Originally Posted by ramicio
Not really rolloff, just plain sucky, weak, ill-defined bass. The amp just isn't powerful enough.
It wouldn't surprise me if the same thing applied to all of these other puny little pathetic tiny amps like the O2 and other battery or wall-wart-powered crap. Frequency response charts don't mean anything, especially when they're just measuring a simple tone played through the headphone.
So what do you
mean by "powerful enough" here? I'm not particularly sure if I see a relationship with amplifier size, but that depends on what you mean. Certainly for higher output power, you may need some larger components, heatsinks, but not as huge as some people make amps unless you insist on the more inefficient class A designs. There are a lot of factors involved with regards to size. This below:
Originally Posted by ramicio
Yes. It takes power to move a mechanical device large distances and change direction in a clearly-defined manner. Why do you think subs in cars are rarely ever just a few watts?
implies electric power to me though, watts. So are you talking watts or not?
For that matter, which headphones are we talking about? As we know, Essence ST / STX damping factor is not ideal for some low-impedance headphones; granted, plenty of people say they're just fine with ~22 ohms Denons and other more resistive models on those sound cards.
I wouldn't be so dismissive of frequency response information. These amplifiers are mostly linear in our operating range of interest (input signal bounded and not containing information above the audio band, output within a certain level, and the load being in a certain range of impedance). Hopefully it's all clear from linear systems theory how the frequency response (equivalently, impulse response) can describe the output behavior in such a system. Nonlinearities are small, as evidenced by the THD / IMD figures, so deviations from theory should likewise be small, as in any number of other systems out in the real world that are similarly modeled.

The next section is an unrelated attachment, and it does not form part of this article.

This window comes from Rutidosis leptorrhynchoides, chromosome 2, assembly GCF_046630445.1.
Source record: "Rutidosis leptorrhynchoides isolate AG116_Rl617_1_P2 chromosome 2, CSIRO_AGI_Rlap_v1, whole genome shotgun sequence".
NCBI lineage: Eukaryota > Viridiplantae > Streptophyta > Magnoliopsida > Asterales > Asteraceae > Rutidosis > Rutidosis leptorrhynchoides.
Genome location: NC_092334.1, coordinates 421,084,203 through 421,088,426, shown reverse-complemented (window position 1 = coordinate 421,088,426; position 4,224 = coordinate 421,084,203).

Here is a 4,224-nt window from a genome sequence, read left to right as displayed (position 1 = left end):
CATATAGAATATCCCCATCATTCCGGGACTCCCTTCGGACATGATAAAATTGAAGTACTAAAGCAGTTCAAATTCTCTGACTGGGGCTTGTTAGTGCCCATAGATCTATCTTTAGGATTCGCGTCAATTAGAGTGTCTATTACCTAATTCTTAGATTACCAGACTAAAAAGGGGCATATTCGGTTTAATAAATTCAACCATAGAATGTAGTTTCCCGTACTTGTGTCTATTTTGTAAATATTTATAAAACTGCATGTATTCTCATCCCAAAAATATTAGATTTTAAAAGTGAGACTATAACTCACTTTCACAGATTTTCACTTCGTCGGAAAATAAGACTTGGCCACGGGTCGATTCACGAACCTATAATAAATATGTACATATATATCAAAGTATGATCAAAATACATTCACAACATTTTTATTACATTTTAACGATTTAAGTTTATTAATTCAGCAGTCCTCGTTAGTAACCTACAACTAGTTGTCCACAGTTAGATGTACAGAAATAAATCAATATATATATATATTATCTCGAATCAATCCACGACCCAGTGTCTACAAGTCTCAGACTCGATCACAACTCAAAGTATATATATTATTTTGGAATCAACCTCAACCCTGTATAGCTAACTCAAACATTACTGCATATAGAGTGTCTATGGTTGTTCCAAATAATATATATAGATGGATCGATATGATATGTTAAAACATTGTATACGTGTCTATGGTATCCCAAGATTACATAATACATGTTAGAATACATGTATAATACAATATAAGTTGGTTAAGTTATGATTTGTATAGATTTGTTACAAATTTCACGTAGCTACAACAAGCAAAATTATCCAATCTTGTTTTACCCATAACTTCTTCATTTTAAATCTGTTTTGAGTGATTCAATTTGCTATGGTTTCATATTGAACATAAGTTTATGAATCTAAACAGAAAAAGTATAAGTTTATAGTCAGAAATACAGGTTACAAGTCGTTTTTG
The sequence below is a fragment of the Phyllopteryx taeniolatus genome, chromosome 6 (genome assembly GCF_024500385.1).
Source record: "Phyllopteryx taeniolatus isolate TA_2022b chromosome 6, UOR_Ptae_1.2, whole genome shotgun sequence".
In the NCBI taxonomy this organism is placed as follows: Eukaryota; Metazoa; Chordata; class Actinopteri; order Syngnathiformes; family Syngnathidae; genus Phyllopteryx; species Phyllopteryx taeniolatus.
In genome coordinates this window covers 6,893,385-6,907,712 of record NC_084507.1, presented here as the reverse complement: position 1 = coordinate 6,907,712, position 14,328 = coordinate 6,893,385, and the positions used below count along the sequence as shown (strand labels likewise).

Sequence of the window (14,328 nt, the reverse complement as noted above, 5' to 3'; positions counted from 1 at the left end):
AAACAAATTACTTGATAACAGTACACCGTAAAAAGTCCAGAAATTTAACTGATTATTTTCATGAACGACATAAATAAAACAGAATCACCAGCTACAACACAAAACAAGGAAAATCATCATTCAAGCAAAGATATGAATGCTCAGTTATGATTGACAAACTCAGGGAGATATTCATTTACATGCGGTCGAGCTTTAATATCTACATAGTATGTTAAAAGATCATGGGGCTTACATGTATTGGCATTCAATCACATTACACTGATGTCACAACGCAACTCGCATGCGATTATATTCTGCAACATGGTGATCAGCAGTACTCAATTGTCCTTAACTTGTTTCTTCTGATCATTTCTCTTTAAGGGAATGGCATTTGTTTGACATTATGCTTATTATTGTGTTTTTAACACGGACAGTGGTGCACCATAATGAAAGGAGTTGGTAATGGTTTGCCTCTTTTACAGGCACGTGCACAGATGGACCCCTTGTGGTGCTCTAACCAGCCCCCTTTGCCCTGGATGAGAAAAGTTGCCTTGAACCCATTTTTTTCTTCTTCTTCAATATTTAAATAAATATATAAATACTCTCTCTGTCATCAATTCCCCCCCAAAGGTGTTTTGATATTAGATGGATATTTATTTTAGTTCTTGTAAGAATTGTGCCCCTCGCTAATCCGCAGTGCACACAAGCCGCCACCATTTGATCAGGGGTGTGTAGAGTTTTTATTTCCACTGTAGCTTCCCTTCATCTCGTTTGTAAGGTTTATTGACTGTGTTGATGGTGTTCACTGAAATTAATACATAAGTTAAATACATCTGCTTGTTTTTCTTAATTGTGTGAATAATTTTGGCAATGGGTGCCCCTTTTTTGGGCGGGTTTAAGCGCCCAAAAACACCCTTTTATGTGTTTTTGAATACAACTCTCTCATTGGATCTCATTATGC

If you are going to make an argument based on controlling the driver in motion, back emf, etc., then sure. I wouldn't dismiss all of those out of hand either. That said, rather than accepting some hand waving, I would recommend this test, using music where you are hearing the "sucky, weak, ill-defined bass", if you want to investigate what's going on or are feeling generous and want to help us out:test (Click to show)
- Play the music out of STX -> record with STX.
- Play the music out of STX -> y-splitter to headphones and recording with STX.
- Play the music out of STX -> amp that doesn't have "sucky, weak, ill-defined bass" -> record with STX.
- Play the music out of STX -> amp that doesn't have "sucky, weak, ill-defined bass" -> y-splitter from amp output to headphones and recording with STX.
Grounding issues, sound card measurement caveats, and D/A and A/D quality aside, that should expose any weakness of the sound card not being able to handle the signal while driving the headphones. If there is enough of a difference to make the bass sound off, it should show up in the recording, right? The recording is pretty much the voltage seen by the headphone drivers. There's not another input into the system that should cause differences in sound quality, except stupid negligible stuff like slight temperature variations, slight "burn-in" effects from one test run to the next. If the voltage is significantly different between test runs, then we can analyze what's different and maybe figure out why.
P.S. so I'm not ragging on anyone in particular. If you don't mean bass rolloff as in the frequency response magnitude is less at lower frequencies, calling it rolloff is pretty misleading too, IMHO... If I knew what you meant, then some of these posts could be avoided. People talk about bass rolloff of speakers or headphones and mean that the FR is sagging at the low end. Or a DC blocking capacitor at the output is causing bass rolloff in terms of FR. Again, I thought the meaning was clearly defined.Edited by mikeaj - 11/13/12 at 4:11pm